The 18th World Congress of Jewish Studies

Mark as a Jewish Targumist: A Jewish Solution to the Synoptic Problem

ABSTRACT: [260 words] [1550 characters with spaces]

The reigning theory of the relationships between the Synoptic Gospels of the New Testament is that Mark is the earliest of the three accounts about the life and significance of Jesus of Nazareth. Since Luke and Matthew are thousands of words longer than the text of Mark (11,078 words), the reigning theorists have not been able to imagine a writer who would drop so much significant material.

The whole picture changes when taking into account the style of Jewish targumists of those days. Targumists simply drop information of lesser interest, and concentrate and elaborate and expand and dramatize the material they choose to emphasize.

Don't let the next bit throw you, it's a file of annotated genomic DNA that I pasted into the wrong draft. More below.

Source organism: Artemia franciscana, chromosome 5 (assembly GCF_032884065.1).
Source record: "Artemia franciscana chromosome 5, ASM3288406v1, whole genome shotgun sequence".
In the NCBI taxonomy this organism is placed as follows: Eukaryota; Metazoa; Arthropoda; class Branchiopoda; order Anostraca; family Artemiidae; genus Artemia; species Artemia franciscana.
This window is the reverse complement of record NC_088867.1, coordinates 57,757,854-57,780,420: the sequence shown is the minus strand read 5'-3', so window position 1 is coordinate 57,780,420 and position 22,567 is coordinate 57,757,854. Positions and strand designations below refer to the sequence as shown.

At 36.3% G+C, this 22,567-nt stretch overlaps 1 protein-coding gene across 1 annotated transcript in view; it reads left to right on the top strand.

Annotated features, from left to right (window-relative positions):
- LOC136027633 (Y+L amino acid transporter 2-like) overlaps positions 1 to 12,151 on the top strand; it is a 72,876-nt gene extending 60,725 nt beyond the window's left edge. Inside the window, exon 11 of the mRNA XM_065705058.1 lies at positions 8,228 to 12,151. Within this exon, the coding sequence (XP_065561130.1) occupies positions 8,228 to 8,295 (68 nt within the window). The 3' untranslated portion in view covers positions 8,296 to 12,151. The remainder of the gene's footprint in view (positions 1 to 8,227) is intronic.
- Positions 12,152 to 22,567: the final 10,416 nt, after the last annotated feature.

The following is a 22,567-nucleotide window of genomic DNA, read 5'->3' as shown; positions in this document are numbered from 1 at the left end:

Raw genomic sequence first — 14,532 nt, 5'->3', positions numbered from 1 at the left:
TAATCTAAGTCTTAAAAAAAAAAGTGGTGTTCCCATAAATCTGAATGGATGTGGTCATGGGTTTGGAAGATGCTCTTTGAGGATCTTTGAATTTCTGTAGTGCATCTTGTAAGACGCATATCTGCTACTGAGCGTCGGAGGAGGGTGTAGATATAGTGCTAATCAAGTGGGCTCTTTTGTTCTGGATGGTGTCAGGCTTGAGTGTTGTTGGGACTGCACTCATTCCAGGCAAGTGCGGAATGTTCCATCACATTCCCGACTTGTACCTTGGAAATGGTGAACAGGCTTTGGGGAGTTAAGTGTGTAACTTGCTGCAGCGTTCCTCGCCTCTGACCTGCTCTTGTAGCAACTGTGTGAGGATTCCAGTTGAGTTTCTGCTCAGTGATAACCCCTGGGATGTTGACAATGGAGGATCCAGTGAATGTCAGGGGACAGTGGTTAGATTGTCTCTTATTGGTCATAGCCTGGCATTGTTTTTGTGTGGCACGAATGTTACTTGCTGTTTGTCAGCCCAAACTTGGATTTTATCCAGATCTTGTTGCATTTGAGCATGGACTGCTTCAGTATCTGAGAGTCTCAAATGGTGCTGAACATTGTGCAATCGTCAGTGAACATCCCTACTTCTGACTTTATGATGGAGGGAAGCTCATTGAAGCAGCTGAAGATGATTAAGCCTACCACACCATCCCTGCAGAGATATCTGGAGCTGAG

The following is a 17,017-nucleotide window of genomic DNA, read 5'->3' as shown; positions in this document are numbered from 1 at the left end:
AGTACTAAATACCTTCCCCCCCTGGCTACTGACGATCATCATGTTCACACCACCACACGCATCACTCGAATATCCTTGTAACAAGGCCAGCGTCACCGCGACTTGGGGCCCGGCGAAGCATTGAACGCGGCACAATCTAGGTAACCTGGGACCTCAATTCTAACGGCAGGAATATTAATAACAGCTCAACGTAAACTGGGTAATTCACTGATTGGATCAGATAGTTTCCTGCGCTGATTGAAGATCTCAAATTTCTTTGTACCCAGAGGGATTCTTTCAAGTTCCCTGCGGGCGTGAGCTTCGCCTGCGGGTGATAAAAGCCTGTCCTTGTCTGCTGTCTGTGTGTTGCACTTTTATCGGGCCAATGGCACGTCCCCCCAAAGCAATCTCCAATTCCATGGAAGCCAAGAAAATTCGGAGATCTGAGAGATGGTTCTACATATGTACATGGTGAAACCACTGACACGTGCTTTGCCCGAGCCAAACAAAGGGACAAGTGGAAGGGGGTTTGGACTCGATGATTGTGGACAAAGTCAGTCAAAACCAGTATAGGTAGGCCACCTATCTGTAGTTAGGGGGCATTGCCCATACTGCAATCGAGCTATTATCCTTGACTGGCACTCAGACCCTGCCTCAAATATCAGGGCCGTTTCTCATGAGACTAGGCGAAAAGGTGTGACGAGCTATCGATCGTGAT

When the “triple tradition” material common to all three gospels is in focus, Mark is in fact the longest gospel and more dramatic by far than the parallels, e.g. Luke has “kai euthus” (“and immediately”) once, but Mark has it nearly 40 times.

Comparisons with the treatment of biblical stories by Josephus and Philo will bring out the similarities with Mark. Thus, his seemingly unusual style of abbreviating his sources, on the one hand, and, on the other hand, expanding the materials chosen for emphasis does not remain an enigma but becomes the very key to understanding the style of Mark.

Mark is the only writer who indeed dramatizes the opening of his account by calling it a “gospel”/good news! Contrast Luke who entitles his work as the Acts of Jesus (similar to his later work on the Acts of the Apostles). Contrast Matthew who starts his proof-texting approach with the account of the genealogy of Jesus.